I didn't find these as sort of philosophical diversions go. I didn't find this particularly entertaining or thought provoking. Um, no, that's true.


It certainly it wasn't like El Topo.


No, it wasn't like that. Or Wild at heart was the other one I was thinking of, which again, is perhaps an unfair comparison, I suppose. I don't really know if it was going further. I feel like it was it was so much more discreet.


Kind of I suppose I just I'm I walked away, walked away because we're talking in a lockdown. I closed my laptop screen unsure of what the point of the diversion was supposed to be. Persay We don't get much more information about Kowalski's character. I didn't find most of the characters. We see that entertaining on their own. Um, I didn't know I didn't really feel many of them added to the content of the film. Much of I think about it all.


I know. I kind of get what you're saying. Yeah, I know. I thought they were a nice little I like these films where people are just coming across various things and people and stuff.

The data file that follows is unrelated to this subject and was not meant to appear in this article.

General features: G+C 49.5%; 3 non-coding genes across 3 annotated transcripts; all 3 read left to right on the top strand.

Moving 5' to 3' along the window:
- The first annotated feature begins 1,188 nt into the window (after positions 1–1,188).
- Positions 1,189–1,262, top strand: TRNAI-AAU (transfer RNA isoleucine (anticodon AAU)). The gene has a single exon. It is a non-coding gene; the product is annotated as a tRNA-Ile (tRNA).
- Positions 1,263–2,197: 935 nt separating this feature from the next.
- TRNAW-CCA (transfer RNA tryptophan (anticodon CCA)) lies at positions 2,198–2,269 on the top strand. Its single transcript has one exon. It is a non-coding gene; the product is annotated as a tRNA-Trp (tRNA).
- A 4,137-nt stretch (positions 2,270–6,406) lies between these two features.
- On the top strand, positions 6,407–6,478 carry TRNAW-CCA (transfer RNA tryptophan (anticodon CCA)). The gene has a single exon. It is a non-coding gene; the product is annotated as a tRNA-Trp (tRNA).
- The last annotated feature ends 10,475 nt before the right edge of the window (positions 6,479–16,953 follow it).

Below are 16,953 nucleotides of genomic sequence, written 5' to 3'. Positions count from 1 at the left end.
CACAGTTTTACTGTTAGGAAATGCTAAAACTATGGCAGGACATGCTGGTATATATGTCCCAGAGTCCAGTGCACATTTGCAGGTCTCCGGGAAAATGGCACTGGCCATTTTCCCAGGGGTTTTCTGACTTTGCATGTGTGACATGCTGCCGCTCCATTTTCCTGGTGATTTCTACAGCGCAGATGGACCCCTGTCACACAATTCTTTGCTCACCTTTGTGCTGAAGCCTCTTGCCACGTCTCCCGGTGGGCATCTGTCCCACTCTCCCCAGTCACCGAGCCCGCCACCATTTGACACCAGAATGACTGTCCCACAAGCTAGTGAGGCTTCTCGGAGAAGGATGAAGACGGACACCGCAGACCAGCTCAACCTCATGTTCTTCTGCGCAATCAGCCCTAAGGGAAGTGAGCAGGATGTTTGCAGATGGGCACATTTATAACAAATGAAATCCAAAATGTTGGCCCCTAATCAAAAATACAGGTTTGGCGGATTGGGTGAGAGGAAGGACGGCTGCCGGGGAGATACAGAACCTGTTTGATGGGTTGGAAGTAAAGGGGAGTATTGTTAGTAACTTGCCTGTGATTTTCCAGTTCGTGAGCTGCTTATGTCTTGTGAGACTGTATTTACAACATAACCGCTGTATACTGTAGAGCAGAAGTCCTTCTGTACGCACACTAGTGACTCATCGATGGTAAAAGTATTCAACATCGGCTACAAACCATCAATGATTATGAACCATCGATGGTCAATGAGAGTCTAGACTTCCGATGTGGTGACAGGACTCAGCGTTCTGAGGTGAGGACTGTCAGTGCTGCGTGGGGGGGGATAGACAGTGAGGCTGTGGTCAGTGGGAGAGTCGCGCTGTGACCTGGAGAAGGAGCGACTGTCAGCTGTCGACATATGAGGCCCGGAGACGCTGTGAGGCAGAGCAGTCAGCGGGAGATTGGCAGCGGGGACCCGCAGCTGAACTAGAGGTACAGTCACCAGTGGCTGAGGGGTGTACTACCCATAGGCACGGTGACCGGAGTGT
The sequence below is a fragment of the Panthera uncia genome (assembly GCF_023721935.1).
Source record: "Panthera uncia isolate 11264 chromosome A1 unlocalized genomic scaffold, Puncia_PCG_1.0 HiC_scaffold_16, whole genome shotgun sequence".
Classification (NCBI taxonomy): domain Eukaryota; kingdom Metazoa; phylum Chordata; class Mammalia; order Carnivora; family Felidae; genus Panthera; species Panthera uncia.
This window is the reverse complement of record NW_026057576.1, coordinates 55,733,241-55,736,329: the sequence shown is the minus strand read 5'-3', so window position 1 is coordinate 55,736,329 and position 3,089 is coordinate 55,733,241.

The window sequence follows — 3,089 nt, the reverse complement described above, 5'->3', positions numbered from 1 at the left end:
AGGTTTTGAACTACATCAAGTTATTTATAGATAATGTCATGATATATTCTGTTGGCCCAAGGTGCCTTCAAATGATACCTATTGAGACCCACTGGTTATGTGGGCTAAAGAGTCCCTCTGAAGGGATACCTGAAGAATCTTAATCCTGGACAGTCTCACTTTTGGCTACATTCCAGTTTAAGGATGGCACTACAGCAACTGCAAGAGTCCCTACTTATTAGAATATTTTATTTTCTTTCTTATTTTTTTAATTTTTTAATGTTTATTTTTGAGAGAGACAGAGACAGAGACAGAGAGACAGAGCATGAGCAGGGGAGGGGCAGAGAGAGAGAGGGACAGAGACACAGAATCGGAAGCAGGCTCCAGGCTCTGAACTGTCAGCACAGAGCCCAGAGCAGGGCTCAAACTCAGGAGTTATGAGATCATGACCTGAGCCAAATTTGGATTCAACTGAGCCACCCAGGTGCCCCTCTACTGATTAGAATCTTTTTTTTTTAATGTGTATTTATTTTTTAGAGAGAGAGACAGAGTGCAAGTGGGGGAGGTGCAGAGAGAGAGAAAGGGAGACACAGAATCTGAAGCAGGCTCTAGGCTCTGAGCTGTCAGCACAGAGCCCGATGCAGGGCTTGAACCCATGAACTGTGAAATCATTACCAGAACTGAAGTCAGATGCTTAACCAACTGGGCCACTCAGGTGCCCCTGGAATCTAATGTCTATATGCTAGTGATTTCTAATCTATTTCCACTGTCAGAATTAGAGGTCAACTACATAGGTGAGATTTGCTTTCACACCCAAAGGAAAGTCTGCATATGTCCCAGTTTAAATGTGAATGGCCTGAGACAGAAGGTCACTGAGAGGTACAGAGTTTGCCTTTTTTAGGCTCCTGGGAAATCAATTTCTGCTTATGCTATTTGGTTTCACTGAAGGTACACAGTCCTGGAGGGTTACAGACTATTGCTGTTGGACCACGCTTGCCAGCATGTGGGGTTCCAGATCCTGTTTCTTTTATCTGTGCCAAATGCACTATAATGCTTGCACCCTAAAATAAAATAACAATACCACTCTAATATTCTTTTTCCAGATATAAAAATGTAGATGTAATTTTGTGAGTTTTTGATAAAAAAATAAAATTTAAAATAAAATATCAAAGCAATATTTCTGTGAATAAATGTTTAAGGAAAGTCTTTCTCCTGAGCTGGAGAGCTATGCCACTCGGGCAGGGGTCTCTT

Yes, sir. I just think as diversions, they could have been more interesting or entertaining. Yeah. Yeah. Also one's quite homophobic, which I forgot to mention because it also wasn't very memorable.




I thought it was going to be more homophobic than it was, but no, it was not really saying much because it was pretty homophobic still.


Yeah, it's two people coming. He picks up two hitchhikers and then they say you're laughing at us because we're queers on you and he's not laughing. He's just inner monologue laughing. And then they try and hold him up and then they'll start laughing for real and then he kicks them out. That's the scene.


And there yeah, there's another film.